amongst books

amongst books

Thursday, April 04, 2013

Spring Poetry I'm Excited About

White Piano poetry by Nicole Brossard translated by Robert Majzels and Erin Moure (Coach House Books)
(Piano blanc, 2011)
Brossard's boundary blurs are one of the reasons I like her work, but I also find it so lyrical & unusual. I relate to the sensuality of her work, its emotion, her use of colour & texture. Her portraits of desire.  i am also fascinated by translations & this book, along with many of Brossard's other works, is translated by the excellent translator duo Robert Majzels and Erín Moure.

In an interview in Ms. Magazine, she talks about the role of poetry & we are so sympatico, I feel encouraged…
"The French poet René Daumal wrote that: “Prose tells you something, poetry does something to you.” I write with “the emotion of the thought and the thought of emotion.” Both of them need each other to propel language into a new dimension. Poetry is a language that brings you somewhere else. You cannot negotiate or argue with a poem, it takes you or not. If you like it then it will bring you as far as your imagining dreaming being can go or will allow itself to go. Poetry is definitely a place where you have to let go of “straight” meaning. It dismisses the usual, the obvious and the norm. Poetry is made of intuitive certitudes shattering language before reentering in it with the subliminal consequence that meaning is being renewed on the side of life, for short or long term."

The Small Nouns Crying Faith by Phil Hall (Book Thug)
I haven't read all of Phil Hall's books & chapbooks but every time I do, I engage with his work. my favourite book of his is The Little Seamstress (Pedlar Press, 2010) for the unique & powerful wordplay "Her tongue could butter lust with regret"
Hall's poems often make you think about something in a different way "skepticism inefficient as a rose". the poems are often very visual & painterly. in some ways I see his work as becoming quieter, more meditative, more personal than before. I enjoy watching the evolution of his work & am glad that there will be another book of his to accompany me in my urban rambles this spring, to drown out the cacophony of traffic & construction noise.

Fur(l) Parachute by Shannon Maguire (BookThug)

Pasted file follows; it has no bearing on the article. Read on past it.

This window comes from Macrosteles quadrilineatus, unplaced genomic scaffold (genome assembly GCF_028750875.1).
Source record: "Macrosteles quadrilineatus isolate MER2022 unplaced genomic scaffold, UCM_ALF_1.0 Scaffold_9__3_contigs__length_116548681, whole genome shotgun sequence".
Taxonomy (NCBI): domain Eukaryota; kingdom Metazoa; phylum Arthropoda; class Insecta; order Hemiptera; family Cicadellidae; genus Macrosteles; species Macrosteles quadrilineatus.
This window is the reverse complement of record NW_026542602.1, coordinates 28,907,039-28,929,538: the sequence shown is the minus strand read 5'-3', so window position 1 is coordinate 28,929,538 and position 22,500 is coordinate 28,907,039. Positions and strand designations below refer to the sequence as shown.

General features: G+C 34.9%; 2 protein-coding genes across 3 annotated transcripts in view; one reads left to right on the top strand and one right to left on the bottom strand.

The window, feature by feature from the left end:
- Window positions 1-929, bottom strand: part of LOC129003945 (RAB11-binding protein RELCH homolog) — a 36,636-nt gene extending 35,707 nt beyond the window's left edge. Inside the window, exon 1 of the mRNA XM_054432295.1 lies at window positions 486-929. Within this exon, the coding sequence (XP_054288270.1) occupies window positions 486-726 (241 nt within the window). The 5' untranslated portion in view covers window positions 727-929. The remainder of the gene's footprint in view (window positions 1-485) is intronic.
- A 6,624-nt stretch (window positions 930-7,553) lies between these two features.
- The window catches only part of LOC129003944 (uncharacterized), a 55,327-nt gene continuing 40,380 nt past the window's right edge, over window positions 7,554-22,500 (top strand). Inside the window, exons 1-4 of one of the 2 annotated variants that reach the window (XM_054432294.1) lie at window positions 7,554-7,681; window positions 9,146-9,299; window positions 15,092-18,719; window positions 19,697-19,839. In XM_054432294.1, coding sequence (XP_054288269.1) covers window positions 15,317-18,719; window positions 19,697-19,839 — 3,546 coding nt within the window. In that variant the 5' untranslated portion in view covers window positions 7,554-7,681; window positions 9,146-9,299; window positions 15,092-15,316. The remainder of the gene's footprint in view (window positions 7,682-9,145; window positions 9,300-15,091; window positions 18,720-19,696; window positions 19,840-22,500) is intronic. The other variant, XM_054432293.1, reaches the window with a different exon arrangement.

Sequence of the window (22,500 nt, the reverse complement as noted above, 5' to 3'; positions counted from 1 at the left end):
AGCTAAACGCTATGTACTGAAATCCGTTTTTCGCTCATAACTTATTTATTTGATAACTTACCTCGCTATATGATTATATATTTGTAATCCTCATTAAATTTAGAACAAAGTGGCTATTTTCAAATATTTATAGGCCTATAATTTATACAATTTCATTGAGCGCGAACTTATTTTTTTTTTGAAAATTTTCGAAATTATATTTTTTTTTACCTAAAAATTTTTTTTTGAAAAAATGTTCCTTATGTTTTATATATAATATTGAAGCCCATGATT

I've read all three of her chapbooks & enjoyed them. there's amusing language play, crazy big piles of juxtapositions, a frenetic pace to her writing that is refreshing. when she reads, she's so alive & full of joy. I suspect fur(l) parachute will be an effervescent collection.

When This World Comes to an End By Kate Cayley (Brick Books)
I'm intrigued by the premise of this book described over at the BB site:

"Kate Cayley’s is a mind both studious and curious, deeply attuned to the question “what if?” What if Nick Drake and Emily Dickinson met in the afterlife? What if a respected physician suddenly shrank to the size of a pea? What if the blind twins in a Victorian photograph could speak to us? What if we found another Earth orbiting another sun?// Cayley draws on her experience as a playwright to create vividly engaging voices and characters ranging from the famous to the infamous to the all-but-anonymous. With exquisite pacing and striking imagery she draws us into the gaps in history, invites us to survey its wonders, both real and imaginary."

I am an imagination junkie, always looking for work that captivates my thirsty imagination. this sounds like it might do so. from googling around & reading the bio, I've learned that a) Cayley is a playwright, which intrigues me. To me theatre & poetry suit one another, could easily be one genre. the work that I see from the book seems very visual, very sensual. 

also in an interview with Open Book Toronto, we learn that Cayley is a fairy tale person. this pleases me too. as I love & always did love fairy tales.

"Thinking about Snow White again while reading it to her — it brings home all over again how dark and terrible that story really is. When the wicked Queen is made to dance in red-hot shoes until she falls down dead, that’s a world without forgiveness or redemption, pre-Christian in a sense, in a way that the beautiful fairytales of Anderson or Oscar Wilde aren’t. Anderson and Wilde have a complicated relationship to the “Christian virtues,” tempered so much by their humour and wonderful irony, but in the real old stuff it just isn’t there. Nothing but wickedness and vengeance and just desserts all the way down. So that has always fascinated me. That darkness."

sounds like a kindred spirit to me.

there are likely other spring poetry collections of note, but these are the three that spring to mind (groan!) at the moment. if you are excited about a new poetry collection coming out this spring, let me know. I'll add it to my list.

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